William H. Galperin summarizes the equivocal position the novella takes up as regards its protagonist with the observation that
although it is virtually impossible to regard Lady Susan Vernon as a role model for a presumably female reader, it is just as impossible to perceive the cultural order, which seeks to contain and to thwart her, in a more positive light. It is more the case that the various challenges that Lady Susan poses to the normative cultural order . . . go largely unmet in this text. (121)
The epistolary form, with its absence of a mediating narrative voice, contributes to this indeterminacy: Lady Susan is never authoritatively condemned, while the married, respectable voices speaking out against her are never definitively endorsed as compassionate, just, and justifiable. Save for the brief conclusion, characters’ thoughts, words, and actions are not subject to an extradiegetic, narrating commentary, a voice of authority that positions them and us in clear, stable moral positions.
Written and directed by Whit Stillman, the film Love and Friendship builds on this ambivalence, particularly in rewarding Lady Susan with a fate different from the narrative hinterland usually accorded to women who sin (such as Lydia Bennet or Maria Bertram) in Jane Austen’s fiction. Far from being absent from the story, or indeed silenced by the narration, Lady Susan is present at her daughter’s wedding to Reginald De Courcy at the end of the film, married to Sir James Martin, and pregnant by her lover, Manwaring. (In a comical aside, Sir James proudly tells Mrs. Johnson that on the very day after their wedding, his wife broke the happy news to him that they were in fact already expecting a child.)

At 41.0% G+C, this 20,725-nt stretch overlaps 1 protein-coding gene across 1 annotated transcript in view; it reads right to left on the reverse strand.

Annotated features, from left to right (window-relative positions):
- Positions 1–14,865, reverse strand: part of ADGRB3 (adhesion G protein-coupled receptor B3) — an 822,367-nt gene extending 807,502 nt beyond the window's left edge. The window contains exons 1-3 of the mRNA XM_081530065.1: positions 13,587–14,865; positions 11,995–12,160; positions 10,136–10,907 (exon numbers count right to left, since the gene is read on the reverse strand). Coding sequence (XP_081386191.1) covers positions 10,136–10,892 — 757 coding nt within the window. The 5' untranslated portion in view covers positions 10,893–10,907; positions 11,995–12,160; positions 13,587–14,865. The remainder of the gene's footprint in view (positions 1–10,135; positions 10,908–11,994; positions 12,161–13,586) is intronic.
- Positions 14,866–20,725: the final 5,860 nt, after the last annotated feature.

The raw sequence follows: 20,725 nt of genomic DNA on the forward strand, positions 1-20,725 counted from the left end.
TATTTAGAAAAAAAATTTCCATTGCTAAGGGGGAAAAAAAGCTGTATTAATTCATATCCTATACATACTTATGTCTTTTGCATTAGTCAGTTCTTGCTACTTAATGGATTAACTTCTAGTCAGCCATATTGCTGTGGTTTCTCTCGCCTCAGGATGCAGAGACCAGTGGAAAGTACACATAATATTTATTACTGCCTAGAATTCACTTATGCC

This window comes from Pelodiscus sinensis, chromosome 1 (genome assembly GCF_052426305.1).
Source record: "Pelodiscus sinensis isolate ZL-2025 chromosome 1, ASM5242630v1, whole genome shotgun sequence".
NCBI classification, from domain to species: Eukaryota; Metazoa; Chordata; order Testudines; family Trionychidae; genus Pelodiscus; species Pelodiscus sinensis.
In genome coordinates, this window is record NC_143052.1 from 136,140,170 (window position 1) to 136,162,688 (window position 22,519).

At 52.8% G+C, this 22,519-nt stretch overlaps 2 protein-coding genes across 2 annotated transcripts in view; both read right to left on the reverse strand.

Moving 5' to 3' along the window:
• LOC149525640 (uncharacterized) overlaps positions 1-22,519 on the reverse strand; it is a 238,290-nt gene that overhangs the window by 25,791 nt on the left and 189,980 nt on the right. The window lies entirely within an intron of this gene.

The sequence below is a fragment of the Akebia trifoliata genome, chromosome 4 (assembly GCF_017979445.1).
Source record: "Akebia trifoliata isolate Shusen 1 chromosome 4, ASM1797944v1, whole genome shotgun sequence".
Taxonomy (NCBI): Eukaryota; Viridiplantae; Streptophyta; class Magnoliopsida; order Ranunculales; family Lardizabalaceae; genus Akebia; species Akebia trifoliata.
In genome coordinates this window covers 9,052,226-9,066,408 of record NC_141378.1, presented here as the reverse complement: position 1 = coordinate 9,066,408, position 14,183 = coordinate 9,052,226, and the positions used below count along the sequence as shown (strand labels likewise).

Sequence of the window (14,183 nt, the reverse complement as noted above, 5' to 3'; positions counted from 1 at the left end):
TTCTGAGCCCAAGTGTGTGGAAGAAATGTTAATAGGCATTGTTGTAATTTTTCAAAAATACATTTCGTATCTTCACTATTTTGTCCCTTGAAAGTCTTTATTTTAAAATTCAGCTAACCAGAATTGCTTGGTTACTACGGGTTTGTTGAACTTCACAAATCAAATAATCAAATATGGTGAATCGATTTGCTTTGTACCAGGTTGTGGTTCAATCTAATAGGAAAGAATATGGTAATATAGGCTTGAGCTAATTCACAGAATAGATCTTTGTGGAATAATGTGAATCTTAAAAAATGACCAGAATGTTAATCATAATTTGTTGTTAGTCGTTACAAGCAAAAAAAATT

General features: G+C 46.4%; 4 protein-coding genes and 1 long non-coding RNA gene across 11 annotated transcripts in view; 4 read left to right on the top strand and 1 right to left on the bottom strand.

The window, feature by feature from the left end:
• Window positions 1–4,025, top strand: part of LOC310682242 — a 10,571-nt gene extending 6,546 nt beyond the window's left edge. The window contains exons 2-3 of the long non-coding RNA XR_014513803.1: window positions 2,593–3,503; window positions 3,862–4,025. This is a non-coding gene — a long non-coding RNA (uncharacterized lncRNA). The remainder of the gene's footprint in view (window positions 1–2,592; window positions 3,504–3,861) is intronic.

The process of film adaptation adds narrating presences not found in Austen’s novella, and these highlight their own addition as elements of Stillman’s film while also bringing Austen to mind. Cinema combines the narrative tracks of sound (in the form of speech, music, and noise) with mise-en-scène and cinematography, and Stillman’s film often contrives to be particularly conspicuous in the ways it narrates. While we are reminded of Austen’s Lady Susan through the closeness of dialogue to the language of the novella’s letters and through the on-screen presence of many letters sent between the characters, the film also provides instances of narration that seem unashamedly clumsy, as if to offer rambunctious reminders of the extradiegetic narration it is adding to Austen’s source. The film shows us letters on the screen, not just in the form of correspondence but also through the inclusion of written words within the frame—in subtitles and occasionally also intertitles. Thus characters are introduced using subtitled dramatis personae, for example, “Lord Manwaring: A divinely handsome man,” or “Sir James Martin: Wealthy young suitor of Frederica Vernon and Maria Manwaring; A bit of a ‘Rattle.’” While these subtitles are reminiscent of a play, they also place within the cinematic frame the kinds of ironic, intervening commentaries that we associate with novelistic, extradiegetic narration: they quite literally show us what is missing (what is not told) in epistolary fiction.